August 13, 2009
We all know of DNA (deoxyribonucleic acid) as the “double helix” molecule that carries the encoded genetic information of all living things. We’ve seen it portrayed as a means of identifying people on shows like CSI. But the remarkable properties of DNA mean that it can be used in other ways, too.
The Technology Review has an article on the use of DNA in nanotechnology. DNA is useful in this field because it encodes not only the chemical composition of a substance (such as a protein), but also its shape. (The proper functioning of many biological molecules is intimately related to their shape.) Previous work has developed a technique called “DNA Origami” for creating two-dimensional structures, such as lattices.
The new work, carried out by researchers at Harvard University and the Technische Universität München and reported in Science, extends the technique so that three-dimensional objects can be constructed from a DNA “recipe”.
The researchers created objects including nanoscale “gears,” a wireframe beach ball-shaped capsule, and triangles with either concave or convex sides.
(The Technology Review article has some impressive images of some of these structures.)
These laboratory techniques are still a long way from any practical utilization. But it is very impressive that we have discovered a way to build structures on the same scale as a virus. The possibilities for their use include drug delivery, truly tiny computing devices, and probably many more that are yet to be thought of.
August 13, 2009
The BBC News is reporting on a new study of annual hurricane activity, going back over 1,500 years, that has just been published in the journal Nature (press release). According to the study, which was conducted by a team led my Dr. Michael Mann, of Penn State University, the number of hurricanes that have crossed the shoreline in the last ten years represents a peak comparable to one seen about 1,000 years ago. Thus, there is evidence to support a natural, long-period cycle in the amount of hurricane activity in the Atlantic.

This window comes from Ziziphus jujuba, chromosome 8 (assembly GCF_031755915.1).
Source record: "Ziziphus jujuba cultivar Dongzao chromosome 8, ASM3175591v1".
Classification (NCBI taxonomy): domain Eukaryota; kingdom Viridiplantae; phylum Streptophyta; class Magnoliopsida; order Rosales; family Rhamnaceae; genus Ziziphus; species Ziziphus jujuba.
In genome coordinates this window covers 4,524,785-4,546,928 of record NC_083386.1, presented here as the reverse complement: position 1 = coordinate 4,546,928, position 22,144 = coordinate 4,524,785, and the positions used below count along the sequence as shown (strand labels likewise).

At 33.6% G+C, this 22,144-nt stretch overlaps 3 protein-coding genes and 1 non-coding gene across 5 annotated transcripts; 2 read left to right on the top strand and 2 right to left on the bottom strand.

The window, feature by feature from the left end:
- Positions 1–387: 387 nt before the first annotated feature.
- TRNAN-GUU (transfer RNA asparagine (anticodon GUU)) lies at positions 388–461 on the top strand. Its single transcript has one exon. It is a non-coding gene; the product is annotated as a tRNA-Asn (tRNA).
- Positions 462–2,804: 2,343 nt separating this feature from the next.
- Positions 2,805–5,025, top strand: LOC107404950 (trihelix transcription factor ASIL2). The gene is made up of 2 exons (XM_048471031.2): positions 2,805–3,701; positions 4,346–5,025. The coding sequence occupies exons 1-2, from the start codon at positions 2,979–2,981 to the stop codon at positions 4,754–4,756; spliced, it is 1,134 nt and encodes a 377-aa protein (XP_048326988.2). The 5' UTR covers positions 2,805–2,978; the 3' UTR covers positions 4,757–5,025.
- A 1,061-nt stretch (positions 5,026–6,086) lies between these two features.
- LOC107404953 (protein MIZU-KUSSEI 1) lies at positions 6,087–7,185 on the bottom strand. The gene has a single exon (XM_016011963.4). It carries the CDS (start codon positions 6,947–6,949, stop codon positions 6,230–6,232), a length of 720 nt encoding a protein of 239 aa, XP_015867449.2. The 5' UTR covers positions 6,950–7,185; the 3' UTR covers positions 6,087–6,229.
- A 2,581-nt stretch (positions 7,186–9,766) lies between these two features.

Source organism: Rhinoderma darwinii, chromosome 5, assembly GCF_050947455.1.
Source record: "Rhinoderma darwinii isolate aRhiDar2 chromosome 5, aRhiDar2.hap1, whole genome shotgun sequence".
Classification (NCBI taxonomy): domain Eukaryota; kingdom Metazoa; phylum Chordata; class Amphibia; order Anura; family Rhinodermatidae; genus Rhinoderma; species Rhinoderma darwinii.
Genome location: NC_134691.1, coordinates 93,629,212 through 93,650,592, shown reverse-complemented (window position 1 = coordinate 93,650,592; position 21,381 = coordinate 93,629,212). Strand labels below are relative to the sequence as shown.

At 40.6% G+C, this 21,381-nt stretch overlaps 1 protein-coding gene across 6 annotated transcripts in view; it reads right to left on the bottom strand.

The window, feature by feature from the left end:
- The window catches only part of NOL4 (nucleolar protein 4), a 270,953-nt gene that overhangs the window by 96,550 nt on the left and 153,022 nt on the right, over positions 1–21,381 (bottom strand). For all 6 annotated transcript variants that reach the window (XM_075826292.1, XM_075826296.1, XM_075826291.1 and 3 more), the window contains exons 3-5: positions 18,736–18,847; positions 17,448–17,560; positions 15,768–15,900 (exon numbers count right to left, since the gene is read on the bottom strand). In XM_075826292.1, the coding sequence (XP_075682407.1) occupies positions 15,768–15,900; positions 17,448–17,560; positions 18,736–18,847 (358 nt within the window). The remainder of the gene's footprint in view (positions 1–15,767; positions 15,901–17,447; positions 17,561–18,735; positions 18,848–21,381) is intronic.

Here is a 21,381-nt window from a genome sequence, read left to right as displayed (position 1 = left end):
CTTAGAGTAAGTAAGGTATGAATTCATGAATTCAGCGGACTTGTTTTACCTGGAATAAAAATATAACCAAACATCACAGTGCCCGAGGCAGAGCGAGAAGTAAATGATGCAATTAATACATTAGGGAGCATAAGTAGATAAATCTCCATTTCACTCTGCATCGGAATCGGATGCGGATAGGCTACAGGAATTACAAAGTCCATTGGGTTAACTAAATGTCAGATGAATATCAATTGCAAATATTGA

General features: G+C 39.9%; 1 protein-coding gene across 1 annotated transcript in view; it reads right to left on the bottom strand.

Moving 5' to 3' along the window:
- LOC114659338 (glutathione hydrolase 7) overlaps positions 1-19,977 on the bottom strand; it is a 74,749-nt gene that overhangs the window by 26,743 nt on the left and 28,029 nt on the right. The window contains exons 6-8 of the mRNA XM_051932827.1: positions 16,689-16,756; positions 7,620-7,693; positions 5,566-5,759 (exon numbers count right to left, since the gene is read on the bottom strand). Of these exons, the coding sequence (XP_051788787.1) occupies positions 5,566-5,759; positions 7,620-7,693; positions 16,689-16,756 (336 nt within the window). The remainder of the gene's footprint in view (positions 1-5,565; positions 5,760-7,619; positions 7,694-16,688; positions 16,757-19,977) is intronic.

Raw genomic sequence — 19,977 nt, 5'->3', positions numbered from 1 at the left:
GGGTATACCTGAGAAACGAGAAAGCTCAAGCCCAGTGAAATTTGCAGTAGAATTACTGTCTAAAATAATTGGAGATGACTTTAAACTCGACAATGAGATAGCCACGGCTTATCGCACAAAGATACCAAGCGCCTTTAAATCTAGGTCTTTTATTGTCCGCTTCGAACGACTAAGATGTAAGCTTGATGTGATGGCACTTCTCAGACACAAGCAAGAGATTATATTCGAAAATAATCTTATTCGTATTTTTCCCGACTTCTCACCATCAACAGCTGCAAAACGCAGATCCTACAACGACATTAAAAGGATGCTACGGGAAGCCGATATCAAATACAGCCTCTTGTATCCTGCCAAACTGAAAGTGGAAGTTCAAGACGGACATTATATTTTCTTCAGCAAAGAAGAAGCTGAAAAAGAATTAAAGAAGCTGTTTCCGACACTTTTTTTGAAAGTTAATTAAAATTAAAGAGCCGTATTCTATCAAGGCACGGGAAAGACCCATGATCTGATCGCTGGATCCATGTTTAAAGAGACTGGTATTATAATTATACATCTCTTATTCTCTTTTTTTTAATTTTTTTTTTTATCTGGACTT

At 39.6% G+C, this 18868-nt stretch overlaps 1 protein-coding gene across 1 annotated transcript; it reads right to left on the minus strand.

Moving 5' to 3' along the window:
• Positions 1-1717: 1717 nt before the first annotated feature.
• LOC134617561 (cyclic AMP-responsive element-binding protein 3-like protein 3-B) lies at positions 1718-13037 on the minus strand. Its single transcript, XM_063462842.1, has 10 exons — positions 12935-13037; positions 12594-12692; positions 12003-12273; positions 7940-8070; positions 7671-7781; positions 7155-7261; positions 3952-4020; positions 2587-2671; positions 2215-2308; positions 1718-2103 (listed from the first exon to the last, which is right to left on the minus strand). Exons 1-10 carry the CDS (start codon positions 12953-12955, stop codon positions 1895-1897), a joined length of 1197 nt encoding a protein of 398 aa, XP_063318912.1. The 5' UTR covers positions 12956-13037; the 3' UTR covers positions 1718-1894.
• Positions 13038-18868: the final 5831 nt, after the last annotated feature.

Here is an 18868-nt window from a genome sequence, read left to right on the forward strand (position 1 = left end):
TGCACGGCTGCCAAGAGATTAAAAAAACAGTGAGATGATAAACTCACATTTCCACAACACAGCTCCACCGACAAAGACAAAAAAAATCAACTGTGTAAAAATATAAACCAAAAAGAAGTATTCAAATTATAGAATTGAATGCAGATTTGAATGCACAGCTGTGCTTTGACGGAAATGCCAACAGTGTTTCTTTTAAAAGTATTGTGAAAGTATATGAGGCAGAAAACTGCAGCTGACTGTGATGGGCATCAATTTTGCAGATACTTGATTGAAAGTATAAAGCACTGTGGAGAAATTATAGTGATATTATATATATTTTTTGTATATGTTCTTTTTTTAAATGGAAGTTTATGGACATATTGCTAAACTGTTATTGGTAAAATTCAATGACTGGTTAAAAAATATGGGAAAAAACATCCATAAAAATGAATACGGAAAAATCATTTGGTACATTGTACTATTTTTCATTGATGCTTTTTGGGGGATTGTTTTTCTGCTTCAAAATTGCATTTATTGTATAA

The study looked at what is called “overwash” – debris from the shore that is picked up by the storm and carried inland, into a lagoon or other body of water. The sediment deposited can be dated via radio-carbon techniques. The team also used a computer model to examine its correspondence with the historical data.
The model includes three factors known to be important in determining hurricane formation: sea surface temperature in the tropical Atlantic Ocean, the El Nino/La Nina cycle in the eastern Pacific, and another natural climatic cycle, the North Atlantic Oscillation.
Unfortunately, the interplay of these factors is not completely understood. But this research should contribute some pieces of the puzzle.
August 13, 2009
Following on to Microsoft’s announcement and promotion of Bing, its new search engine, Google has made available a version of its next-generation search engine, code-named ‘Caffeine’, for testing. The Google “Webmaster Central Blog” has an overview of the test environment, and how to give feedback to Google on your results.
This is a test system, so I do not recommend using it routinely or for critical work, but it’s interesting to compare results from the new and existing production search engines. My very limited experience so far suggests that the Caffeine search produces more up-to-date results; but try iot out for yourself if you’re interested.